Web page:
Forbes Article

I was fortunate enough to be featured in Forbes in April 2017, From Dyslexic To Davos: How Ali Bullock Became A Social Media Expert At Infiniti & Other Big Brands.”
You can read the full article here or see a summary from Forbes below.

Ever been told you weren’t smart enough or good enough to do something?

It can bring you down. But it’s those who rise back up that are the most successful in life.

In this story, Ali Bullock, Global Senior Manager, Sponsorship and Social Media at INFINITI Motorsports and Davos speaker, shares how he became a social media expert at global brands despite being dyslexic.

Joe Escobedo: When were you diagnosed with dyslexia?

Ali Bullock: Around 10 years old when I was first applying to the next stage at school. Looking back, I guess it was obvious but in those days it wasn’t something as widely supported as it is today.

Finding out was a scary feeling. In one way it helped me understand why I couldn’t read and why things took me longer to understand and process. At the same time, it made me feel more alone than ever before.

Escobedo: How has dyslexia affected your professional life?

Bullock: Being dyslexic has changed my life. Yes, reading everything from emails to reading pitch documents is tough, but I can’t let it hold me back. It forces you to think outside of the lines and bend the rules that everyone else follows. To me that is what great entrepreneurs do, they find a way around or a new way to do things. I always joke that Twitter was made for me. After all it’s hard to screw up a post in 148 characters! Though I have managed to a few times. Being dyslexic has always given me a sense of pride in every achievement, but at the same time a strong ethical stance as well.

Last year I wrote a LinkedIn post about the ethics of an agency winning at Cannes. The article went viral. It resulted in the agency returning the award that I felt they had won through misrepresentation. The power and reach of social media combined with my stance and support from both agencies and brands ensured they took notice.

Escobedo: Were you ever told you wouldn’t be able to do something because you are dyslexic?

Bullock: Yes. Many times and more than I can remember if I’m honest.

Some of my teachers told me I would never be successful. Others told me I would never go to university. It gets hard to pull yourself up when you are constantly told you have no chance. So, you start to believe people in authority. That group thinking becomes your direction. I was lucky in that I was offered an opportunity to break that direction and follow my own path. I was offered a scholarship by the De Beers foundation. But despite that, being different, no matter why, is lonely at times. I feel for kids today struggling with sexuality, race, bullying and not being able to fit in. It’s a hard road and many people underestimate how it feels.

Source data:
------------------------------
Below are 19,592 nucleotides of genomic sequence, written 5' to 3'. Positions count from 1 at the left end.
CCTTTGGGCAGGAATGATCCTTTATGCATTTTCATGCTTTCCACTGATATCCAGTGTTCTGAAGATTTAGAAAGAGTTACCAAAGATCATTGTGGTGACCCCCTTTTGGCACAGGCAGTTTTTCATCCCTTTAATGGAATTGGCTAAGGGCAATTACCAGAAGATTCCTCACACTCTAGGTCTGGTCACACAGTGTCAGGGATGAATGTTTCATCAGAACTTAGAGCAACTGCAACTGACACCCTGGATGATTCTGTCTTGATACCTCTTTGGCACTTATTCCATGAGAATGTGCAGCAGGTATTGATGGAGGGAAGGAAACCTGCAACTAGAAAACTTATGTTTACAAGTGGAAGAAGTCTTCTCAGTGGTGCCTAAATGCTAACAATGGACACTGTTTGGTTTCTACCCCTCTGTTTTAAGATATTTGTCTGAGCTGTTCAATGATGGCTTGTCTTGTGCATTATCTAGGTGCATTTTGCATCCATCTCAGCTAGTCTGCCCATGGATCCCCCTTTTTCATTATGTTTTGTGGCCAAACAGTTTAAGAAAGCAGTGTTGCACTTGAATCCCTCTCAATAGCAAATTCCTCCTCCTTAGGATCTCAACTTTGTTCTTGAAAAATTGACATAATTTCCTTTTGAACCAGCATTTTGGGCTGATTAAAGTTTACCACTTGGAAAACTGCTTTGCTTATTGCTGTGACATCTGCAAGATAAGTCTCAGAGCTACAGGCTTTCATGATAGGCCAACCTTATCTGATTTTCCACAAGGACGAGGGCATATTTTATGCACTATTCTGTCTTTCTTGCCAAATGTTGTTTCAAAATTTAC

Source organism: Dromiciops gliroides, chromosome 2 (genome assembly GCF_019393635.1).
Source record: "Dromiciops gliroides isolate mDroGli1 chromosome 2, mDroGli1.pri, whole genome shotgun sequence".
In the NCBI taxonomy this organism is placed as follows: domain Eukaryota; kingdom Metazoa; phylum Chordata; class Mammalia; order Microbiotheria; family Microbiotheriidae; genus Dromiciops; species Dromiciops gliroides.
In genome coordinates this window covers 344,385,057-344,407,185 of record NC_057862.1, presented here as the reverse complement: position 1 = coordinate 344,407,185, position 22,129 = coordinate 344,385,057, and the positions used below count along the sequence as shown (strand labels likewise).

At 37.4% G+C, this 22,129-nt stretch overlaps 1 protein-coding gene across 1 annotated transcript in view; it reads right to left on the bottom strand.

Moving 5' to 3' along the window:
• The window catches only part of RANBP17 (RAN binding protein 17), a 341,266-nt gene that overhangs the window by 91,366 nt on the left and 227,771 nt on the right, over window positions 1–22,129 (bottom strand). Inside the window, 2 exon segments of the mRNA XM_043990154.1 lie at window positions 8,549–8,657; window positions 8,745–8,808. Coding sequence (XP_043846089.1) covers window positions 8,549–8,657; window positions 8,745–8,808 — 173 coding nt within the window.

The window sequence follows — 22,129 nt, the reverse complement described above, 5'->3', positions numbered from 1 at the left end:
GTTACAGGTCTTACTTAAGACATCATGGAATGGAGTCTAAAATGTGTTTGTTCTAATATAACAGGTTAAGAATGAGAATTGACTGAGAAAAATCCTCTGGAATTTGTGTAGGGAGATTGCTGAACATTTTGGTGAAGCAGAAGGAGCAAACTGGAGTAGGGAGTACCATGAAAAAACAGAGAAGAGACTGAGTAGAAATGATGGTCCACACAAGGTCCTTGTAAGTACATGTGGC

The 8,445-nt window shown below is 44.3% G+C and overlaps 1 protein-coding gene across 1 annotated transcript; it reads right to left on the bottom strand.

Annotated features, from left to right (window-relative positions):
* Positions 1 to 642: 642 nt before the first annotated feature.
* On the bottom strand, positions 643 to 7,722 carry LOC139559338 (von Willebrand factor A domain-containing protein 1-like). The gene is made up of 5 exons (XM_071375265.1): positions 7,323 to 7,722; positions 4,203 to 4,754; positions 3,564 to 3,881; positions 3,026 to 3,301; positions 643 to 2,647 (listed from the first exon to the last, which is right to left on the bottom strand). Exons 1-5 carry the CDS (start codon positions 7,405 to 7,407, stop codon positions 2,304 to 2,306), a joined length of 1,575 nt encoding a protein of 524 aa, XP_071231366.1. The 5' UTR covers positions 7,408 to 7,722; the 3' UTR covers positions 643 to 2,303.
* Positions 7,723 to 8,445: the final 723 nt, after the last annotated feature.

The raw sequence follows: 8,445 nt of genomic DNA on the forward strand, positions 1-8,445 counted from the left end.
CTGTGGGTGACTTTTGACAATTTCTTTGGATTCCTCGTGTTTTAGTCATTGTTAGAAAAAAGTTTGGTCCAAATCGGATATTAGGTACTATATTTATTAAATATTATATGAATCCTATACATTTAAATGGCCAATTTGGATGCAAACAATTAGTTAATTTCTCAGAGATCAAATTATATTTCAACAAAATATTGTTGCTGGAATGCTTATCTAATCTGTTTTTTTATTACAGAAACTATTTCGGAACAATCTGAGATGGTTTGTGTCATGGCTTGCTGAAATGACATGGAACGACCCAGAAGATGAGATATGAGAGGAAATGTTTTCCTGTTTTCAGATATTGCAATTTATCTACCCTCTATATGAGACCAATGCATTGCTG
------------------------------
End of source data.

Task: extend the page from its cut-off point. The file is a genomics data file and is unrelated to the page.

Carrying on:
Escobedo: How did you overcome dyslexia in your career?

Bullock: You don’t ever really overcome dyslexia. You find ways around the walls and look for solutions where others don’t. But it’s tough. It’s frustrating when you can’t read or pick up on something fast enough though. But again that is a positive. It is something that pushes me every day. There is no easy day, no rest, no complacency in my world. Many professionals tend to say “no” to projects and ideas. It’s safe. No one gets fired for doing the safe thing.

My way is the opposite. I say “yes” to every project – risk and failure aren’t an issue for me. I’ve been fortunate in the support and faith I have been offered has resulted in some great projects. The outcome is what matters, not your ego. In that sense, I feel in some ways I have overcome dyslexia in that there isn’t a fear of failure to me. Sometimes you give it 110% and it works and sometimes it doesn’t. But people see that. Putting yourself out there is what matters.

Escobedo: How has dyslexia helped your social media career?

Bullock: Saying “yes” to every opportunity and not ever being afraid to fail has helped me in my career. The social media world is new to most of us. In this world, the risk takers thrive; not someone who went to the right school or who has the best degree. At Cathay Pacific, no one wanted to get into social media. It was wrong for the audience, wrong for the brand, too risky. I went to every department and got the same response. Yet, my GM at the time told me to go ahead and I promised him we would make it work. When we passed 100,000 fans, no one ever questioned again whether social media was important to the business.

Then came the step up to INFINITI. They asked if I felt up to the challenge of working on one of their most important campaigns, the Formula One program. I knew social media would be at the heart of this and it would be one of the biggest challenges I have ever taken on. Again I said “yes”. It was nothing short of an incredible opportunity.

Escobedo: What was your proudest moment in your career?

Bullock: I’m really proud of leading the social media presence for so many of the world’s leading brands. I have topped over 100 million video views on social media across YouTube, Twitter and Facebook. I’m working on Wechat with our China team, again something new to learn. That is the great thing about social, you can’t sit still and there is no room for complacency.

Escobedo: What advice would you give to others struggling with dyslexia or other impairments?

Bullock: The only impairment is the one in your own mind. Whether it be dyslexia, race, gender or just confidence. Doing right by yourself and others will get you there. You may not get there as fast as others, but you will get there in the end.

Stay true to yourself is the best advice I can give.

(Bullock’s views are personal and are not intended to reflect those of INFINITI or any other brand mentioned.)